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    What is the hardest topic in M2?

    -moments seem to be very hard at the 'moment'
    Bdum Tssss
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    (Original post by joyoustele)
    What is the hardest topic in M2? moments seem to be very hard at the 'moment'
    Bdum Tssss
    Subjective, though most people tend to struggle with vertical/horizontal circular motion, I'd think. Personally I found Hooke's Law to be a more annoying topic when I was doing M2.
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    (Original post by RDKGames)
    Subjective, though most people tend to struggle with vertical/horizontal circular motion, I'd think. Personally I found Hooke's Law to be a more annoying topic when I was doing M2.
    Well, we did hookes law in physics, i guess it goes into more detail in Mechanics, then.
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    (Original post by joyoustele)
    Well, we did hookes law in physics, i guess it goes into more detail in Mechanics, then.
    Wouldn't say so, I just didn't take Physics so I didn't encounter it in any other subject.
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    (Original post by RDKGames)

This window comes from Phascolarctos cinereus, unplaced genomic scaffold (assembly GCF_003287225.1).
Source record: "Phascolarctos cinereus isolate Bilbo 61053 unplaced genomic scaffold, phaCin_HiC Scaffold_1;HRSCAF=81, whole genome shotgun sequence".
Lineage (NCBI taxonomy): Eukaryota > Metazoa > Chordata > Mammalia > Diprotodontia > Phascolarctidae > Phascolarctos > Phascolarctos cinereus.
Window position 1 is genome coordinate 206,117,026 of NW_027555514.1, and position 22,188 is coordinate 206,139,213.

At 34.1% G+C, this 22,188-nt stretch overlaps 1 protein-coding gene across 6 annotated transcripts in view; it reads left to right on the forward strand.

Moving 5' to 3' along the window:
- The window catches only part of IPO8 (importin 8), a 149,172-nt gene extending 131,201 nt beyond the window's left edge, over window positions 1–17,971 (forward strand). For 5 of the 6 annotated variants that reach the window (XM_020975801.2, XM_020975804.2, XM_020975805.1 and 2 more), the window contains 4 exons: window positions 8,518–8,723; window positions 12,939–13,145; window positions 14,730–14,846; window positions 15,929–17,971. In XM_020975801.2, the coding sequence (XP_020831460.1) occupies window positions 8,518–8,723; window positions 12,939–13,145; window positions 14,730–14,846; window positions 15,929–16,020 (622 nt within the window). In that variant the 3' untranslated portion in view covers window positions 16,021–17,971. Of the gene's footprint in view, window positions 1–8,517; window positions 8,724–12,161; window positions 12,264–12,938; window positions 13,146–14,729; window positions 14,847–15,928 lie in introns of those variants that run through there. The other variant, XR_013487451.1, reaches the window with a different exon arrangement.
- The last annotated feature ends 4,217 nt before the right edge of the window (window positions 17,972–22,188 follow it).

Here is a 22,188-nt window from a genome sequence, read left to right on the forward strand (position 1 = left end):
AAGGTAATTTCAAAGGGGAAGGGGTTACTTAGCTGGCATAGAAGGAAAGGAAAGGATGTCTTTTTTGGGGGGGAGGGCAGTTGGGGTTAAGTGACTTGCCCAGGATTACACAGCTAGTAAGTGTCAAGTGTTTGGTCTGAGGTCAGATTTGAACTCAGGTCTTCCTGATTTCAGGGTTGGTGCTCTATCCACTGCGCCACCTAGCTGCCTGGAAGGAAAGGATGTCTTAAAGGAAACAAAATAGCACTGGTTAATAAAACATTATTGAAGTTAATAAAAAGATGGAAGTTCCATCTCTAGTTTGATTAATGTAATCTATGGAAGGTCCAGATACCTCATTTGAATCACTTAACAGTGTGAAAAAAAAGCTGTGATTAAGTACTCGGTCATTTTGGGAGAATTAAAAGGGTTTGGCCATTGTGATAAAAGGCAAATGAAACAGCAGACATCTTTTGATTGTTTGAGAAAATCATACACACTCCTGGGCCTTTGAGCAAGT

Wouldn't say so, I just didn't take Physics so I didn't encounter it in any other subject.
    All the elasticity and simple harmonic motion stuff is m3 luckily for us!
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    Yeah circular motion is probably the hardest topic after looking at a past paper because diagrams kinda hard to interpret and a couple fairly hard equations that you have to memorise (in physics we have em all in the formula book).
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    (Original post by RDKGames)
    Wouldn't say so, I just didn't take Physics so I didn't encounter it in any other subject.
    Damn. A lot of Physics is basically M2.
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    (Original post by RDKGames)
    Subjective, though most people tend to struggle with vertical/horizontal circular motion, I'd think. Personally I found Hooke's Law to be a more annoying topic when I was doing M2.
    (Original post by joyoustele)
    Well, we did hookes law in physics, i guess it goes into more detail in Mechanics, then.
    A different equation is used for Hooke's Law in M2 to physics. Instead of spring constant you use the modulus of elasticity. Never really told what that is and they usually give you a value so if you know the equation realistically you don't need to know. I think the higher the value the stiffer the string is though.

    Also, I found energy the hardest topic, which usually but not always includes Hooke's law. Moments can be really hard depending on how unlucky you are but usually it's just a simple ladder question.